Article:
An Unlikely Allie of Marxism? Or Just ‘Alexandrianian Capitalism’?

Posted: February 1, 2019 in Uncategorized

“A [capitalist] society, as it becomes less and less able, in the course of its development, to justify the inevitability of its particular forms [unregulated free trade, unlimited personal wealth], breaks up the accepted notions [anyone can live the American dream] upon which artists and writers [financiers, CEOs, and politicians] must depend in large part for communication with their audiences [the other 99%]. It becomes difficult to assume anything [united we stand?]. All the verities involved by religion, authority, tradition, style, are thrown into question, and the writer or artist [financier, CEO, and politician] is no longer able to estimate the response of his audience to the symbols and references [commercial advertisements, promises of a prosperous future and comfortable retirement] with which he works. In the past such a state of affairs has usually resolved itself into a motionless Alexandrianism, an academicism in which the really important issues [is the system really fair? does Capitalism even work as they say it does?] are left untouched because they involve controversy [unAmerican!], and in which creative activity dwindles to virtuosity in the small details of form [quibbling at the Federal Reserve and Davos], all larger questions being decided by the precedent of the old masters [Adam Smith]. The same themes are mechanically varied in a hundred different works [including Rutger Bregman’s?], and yet nothing new is produced.”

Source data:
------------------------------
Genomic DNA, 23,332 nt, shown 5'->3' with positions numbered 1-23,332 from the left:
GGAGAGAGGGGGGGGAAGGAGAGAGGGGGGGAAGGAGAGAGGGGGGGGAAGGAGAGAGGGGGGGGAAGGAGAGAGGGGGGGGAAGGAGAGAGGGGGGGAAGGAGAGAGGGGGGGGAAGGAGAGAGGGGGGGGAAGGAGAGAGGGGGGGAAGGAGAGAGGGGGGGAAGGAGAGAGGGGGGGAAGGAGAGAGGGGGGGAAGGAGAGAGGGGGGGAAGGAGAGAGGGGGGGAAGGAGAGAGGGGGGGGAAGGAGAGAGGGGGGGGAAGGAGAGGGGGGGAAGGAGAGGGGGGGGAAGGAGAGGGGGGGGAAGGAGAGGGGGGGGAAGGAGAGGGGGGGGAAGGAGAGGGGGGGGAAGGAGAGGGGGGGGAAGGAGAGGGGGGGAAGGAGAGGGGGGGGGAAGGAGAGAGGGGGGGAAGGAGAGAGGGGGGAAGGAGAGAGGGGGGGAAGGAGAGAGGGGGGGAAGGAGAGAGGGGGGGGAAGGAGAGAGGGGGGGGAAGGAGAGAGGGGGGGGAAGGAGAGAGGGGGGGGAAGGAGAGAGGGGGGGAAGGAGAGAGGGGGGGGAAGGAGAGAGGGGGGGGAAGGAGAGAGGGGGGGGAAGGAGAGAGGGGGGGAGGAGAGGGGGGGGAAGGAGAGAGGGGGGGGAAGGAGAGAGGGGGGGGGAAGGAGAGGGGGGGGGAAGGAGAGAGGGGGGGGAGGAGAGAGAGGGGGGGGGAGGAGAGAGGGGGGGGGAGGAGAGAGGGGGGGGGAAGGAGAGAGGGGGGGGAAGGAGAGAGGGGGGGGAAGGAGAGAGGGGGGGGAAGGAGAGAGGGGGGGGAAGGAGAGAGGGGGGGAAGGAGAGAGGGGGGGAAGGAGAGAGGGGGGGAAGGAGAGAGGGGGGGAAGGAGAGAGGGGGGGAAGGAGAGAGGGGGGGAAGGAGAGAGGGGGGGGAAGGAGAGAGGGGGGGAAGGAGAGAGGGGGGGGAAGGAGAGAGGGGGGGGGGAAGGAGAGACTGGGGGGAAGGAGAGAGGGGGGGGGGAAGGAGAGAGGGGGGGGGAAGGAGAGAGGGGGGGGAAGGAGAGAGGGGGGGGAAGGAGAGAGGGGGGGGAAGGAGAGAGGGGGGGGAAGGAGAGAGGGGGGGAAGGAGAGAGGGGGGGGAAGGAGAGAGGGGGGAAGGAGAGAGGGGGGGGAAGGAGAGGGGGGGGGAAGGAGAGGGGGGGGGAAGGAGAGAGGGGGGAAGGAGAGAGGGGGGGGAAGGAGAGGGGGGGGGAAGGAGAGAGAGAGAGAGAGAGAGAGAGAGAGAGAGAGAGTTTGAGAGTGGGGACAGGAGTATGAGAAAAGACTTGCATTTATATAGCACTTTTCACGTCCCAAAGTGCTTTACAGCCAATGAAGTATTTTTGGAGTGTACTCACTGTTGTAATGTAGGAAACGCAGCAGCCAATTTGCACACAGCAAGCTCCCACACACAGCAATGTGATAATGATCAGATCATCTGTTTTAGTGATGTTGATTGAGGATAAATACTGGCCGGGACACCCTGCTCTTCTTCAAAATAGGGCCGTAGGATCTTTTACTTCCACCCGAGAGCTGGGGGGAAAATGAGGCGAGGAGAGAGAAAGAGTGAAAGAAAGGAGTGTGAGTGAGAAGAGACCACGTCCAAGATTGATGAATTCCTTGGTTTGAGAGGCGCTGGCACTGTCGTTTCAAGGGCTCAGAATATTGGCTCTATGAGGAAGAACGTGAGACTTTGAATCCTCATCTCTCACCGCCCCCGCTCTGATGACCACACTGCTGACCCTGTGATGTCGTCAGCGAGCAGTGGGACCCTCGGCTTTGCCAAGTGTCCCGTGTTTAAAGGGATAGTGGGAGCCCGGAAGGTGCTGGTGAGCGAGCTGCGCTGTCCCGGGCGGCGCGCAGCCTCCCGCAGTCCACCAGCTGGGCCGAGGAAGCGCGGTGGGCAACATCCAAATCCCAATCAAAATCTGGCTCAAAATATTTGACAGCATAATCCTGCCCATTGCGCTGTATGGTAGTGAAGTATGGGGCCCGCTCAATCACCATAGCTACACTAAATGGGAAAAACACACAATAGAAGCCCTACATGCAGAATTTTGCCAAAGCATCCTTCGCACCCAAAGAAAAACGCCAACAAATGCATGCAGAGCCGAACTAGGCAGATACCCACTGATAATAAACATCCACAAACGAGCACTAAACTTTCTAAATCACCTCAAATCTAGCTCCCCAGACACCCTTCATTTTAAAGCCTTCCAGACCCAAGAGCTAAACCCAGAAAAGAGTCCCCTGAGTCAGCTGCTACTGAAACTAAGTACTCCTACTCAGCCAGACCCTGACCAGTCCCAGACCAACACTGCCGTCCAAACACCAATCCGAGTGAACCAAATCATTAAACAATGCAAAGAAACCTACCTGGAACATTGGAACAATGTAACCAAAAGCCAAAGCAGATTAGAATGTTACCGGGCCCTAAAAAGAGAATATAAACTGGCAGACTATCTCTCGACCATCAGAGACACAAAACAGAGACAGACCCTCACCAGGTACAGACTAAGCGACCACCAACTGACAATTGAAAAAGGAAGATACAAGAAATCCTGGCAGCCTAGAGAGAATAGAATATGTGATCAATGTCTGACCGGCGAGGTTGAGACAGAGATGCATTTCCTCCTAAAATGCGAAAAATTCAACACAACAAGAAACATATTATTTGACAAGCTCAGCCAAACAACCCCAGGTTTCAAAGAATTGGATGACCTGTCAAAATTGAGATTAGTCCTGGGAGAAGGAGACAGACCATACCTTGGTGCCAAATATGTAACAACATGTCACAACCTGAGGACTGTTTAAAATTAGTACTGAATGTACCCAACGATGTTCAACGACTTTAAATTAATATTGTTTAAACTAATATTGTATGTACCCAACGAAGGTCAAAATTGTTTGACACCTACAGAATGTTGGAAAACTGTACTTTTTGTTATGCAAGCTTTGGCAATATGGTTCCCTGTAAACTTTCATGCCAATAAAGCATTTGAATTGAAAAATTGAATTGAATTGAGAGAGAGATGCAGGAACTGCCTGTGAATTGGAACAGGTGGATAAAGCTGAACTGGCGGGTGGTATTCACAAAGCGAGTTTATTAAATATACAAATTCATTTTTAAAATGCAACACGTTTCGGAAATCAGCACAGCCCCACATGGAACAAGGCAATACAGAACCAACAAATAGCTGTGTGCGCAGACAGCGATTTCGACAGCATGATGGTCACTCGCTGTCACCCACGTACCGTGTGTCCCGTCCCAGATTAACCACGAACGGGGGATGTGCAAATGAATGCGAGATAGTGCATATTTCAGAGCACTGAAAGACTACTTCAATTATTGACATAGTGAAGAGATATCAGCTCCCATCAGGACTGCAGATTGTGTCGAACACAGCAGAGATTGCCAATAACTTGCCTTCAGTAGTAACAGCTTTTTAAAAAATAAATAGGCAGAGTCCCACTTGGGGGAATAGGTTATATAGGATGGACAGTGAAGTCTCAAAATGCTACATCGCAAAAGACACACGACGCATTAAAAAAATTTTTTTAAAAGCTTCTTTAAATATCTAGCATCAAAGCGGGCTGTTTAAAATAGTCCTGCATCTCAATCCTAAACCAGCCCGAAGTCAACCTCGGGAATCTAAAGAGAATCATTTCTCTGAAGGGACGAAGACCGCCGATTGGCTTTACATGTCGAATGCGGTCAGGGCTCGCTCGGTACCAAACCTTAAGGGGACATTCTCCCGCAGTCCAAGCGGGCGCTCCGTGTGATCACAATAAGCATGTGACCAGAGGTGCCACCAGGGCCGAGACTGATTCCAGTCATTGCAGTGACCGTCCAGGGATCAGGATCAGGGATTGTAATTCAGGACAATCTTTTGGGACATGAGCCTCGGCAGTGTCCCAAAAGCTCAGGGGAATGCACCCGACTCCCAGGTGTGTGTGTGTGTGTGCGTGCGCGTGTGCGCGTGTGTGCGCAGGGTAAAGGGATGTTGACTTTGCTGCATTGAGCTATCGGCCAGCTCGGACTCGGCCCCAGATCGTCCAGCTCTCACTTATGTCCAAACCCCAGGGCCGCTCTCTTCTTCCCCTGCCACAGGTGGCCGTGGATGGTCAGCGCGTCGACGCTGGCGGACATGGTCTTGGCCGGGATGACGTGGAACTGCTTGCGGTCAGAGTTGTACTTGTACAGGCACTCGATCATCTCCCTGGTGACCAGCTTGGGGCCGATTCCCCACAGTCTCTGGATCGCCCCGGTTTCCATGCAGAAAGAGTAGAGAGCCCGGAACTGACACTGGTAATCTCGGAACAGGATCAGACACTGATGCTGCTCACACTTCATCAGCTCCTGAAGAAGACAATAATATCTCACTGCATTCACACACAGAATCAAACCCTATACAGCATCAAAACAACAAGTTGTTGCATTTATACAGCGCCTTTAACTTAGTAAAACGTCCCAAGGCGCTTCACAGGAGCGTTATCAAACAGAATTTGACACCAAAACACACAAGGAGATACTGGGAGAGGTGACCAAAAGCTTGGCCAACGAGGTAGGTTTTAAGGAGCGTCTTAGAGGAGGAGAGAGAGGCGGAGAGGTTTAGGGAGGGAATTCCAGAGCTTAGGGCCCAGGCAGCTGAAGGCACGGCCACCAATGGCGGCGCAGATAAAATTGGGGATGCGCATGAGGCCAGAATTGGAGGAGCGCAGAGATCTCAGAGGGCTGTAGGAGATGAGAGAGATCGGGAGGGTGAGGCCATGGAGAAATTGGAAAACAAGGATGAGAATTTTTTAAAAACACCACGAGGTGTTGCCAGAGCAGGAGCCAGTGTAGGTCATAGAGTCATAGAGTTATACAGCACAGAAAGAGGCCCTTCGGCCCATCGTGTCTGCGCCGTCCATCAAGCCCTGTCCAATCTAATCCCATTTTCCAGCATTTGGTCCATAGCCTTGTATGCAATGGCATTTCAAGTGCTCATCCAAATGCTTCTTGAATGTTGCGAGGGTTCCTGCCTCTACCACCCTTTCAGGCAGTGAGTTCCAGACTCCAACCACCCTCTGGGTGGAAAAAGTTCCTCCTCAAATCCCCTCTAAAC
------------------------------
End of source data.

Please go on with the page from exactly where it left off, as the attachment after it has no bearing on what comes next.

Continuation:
–Clement Greenberg, “The Avant-Garde and Kitsch” (1939), additions by BK

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Comments
  1. Palmer Lee-Mesa says:

    I think that Mr. Bregman brings up some good points, especially regarding economic history. He brings up that economists who are usually interviewed on TV were the ones who didn’t see the crash of 2008 coming and don’t see the historical side of economics. I think historians like Bregman should play a bigger role in our economy by examining what periods of capitalism worked and how it worked and try to implement those ideals today. It seems, to me, that the economists who reporters usually interview turn a blind eye to the past because they are making oodles of cash and don’t want to be taxed more.

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